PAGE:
(Express.co.uk) -- ‘GOLDEN passport’ schemes have put Europe’s security at risk as they have allowed states to sell citizenship, the EU justice commissioner has warned in a veiled dig at member states Malta and Cyprus.
The EU's justice commissioner Vera Jourouva has described the programmes as “problematic” and “unfair” as she is concerned the passport schemes have been exploited by people with the cash to buy access to the UK and Europe.
The so-called golden passport schemes may be used by rich foreign investors to buy citizenship or long-term residency rights in a country.
Malta and Cyprus have been blacklisted as countries operating passport schemes deemed to pose a high risk of tax evasion.
They have been found to have sold citizenship to rich people from Russia, China and the Middle East.
The two EU member states have already sold citizenship to people from Russia, China and the Middle East.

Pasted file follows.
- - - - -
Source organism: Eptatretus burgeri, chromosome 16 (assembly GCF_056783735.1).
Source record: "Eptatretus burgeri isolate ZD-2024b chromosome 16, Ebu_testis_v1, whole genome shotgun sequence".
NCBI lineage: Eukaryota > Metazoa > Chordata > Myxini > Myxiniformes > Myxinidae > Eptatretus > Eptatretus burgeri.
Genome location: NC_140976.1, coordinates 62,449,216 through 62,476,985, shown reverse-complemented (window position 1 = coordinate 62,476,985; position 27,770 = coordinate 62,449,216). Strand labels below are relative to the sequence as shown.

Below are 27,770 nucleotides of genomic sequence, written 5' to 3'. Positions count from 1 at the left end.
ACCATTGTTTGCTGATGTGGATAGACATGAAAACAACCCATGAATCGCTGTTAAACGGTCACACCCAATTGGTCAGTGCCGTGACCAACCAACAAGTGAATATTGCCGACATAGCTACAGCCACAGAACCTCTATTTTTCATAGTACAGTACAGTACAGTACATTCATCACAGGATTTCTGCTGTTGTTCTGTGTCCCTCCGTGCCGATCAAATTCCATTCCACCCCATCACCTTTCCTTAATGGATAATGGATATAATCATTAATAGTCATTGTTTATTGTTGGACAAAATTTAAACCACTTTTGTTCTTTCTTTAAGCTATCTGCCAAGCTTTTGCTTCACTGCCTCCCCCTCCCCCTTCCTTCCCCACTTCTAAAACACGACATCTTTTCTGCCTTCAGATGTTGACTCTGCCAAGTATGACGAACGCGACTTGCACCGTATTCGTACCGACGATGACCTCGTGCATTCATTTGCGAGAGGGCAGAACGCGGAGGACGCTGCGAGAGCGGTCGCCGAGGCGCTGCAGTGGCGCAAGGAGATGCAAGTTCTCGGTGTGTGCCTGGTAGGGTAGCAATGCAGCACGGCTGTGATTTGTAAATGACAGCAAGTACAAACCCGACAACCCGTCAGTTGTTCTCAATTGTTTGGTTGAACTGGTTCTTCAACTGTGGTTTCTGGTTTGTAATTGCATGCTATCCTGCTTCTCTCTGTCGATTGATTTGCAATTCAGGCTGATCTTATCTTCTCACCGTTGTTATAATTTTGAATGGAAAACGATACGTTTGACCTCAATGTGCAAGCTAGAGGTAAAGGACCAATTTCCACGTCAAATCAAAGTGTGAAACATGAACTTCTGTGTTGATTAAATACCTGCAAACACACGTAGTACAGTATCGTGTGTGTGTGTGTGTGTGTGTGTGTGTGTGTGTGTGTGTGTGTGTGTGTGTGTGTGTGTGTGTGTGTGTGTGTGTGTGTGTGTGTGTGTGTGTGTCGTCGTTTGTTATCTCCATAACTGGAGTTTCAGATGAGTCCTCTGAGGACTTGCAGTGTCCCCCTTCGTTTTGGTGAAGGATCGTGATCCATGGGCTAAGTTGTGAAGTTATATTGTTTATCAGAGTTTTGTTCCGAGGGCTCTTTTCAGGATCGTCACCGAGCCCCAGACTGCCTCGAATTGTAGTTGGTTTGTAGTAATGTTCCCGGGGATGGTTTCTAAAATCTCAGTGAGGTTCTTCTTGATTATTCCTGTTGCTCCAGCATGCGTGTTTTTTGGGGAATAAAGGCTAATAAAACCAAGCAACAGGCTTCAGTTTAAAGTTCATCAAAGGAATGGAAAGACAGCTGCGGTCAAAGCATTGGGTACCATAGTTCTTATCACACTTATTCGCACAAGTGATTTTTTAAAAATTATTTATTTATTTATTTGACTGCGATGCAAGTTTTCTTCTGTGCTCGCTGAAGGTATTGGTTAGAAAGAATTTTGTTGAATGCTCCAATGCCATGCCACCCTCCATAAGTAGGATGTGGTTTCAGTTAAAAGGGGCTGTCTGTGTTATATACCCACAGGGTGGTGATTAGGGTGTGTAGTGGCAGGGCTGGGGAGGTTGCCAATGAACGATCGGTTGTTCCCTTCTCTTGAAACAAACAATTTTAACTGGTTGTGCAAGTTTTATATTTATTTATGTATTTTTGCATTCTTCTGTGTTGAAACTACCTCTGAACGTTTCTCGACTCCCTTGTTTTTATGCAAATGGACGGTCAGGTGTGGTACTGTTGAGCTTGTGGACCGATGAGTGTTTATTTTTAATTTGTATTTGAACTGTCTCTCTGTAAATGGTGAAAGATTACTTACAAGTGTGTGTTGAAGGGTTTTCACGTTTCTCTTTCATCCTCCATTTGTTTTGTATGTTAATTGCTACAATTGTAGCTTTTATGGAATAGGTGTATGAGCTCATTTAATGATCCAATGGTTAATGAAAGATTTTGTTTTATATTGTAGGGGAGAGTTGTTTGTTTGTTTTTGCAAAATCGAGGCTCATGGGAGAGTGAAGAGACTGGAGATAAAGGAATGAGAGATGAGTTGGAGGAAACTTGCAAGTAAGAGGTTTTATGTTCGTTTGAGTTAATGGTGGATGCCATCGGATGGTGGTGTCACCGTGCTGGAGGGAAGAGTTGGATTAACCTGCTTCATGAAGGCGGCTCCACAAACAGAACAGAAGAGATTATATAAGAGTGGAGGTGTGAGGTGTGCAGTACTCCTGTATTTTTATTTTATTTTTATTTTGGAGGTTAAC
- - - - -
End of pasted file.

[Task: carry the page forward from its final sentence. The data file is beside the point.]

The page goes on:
Ms Jourova, in a swipe at Malta and Cyprus, said making cash was being put before national security.
She said: “I understand that citizenship schemes are favourable for the economy. But this is unfair for the people who cannot afford to buy citizenship.
"And citizenship is something so, so big and so valuable that citizenship for sale seems for me rather problematic.”
The EU chief added she is concerned as if a person gets citizenship in one country, they can get citizenship for the whole of Europe.
She said: “Once we have some weak points in the EU, some weak points where it is easy to enter the space, the whole of Europe has a problem.”
In Malta, an individual can gain citizenship in return for a €650,000 contribution to the country’s development fund and the purchase or lease of property.
The scheme means that new citizens do not actually need to spend time in any of the properties they purchase or rent in the country.
The Organisation for Economic Co-operation and Development (OECD) has said banks should police the system to crackdown on the issue.
The organisation said: “Residence and citizenship by investment schemes, often referred to as golden passports or visas, can create the potential for misuse as tools to hide assets held abroad from reporting under the OECD/G20 Common Reporting Standard.”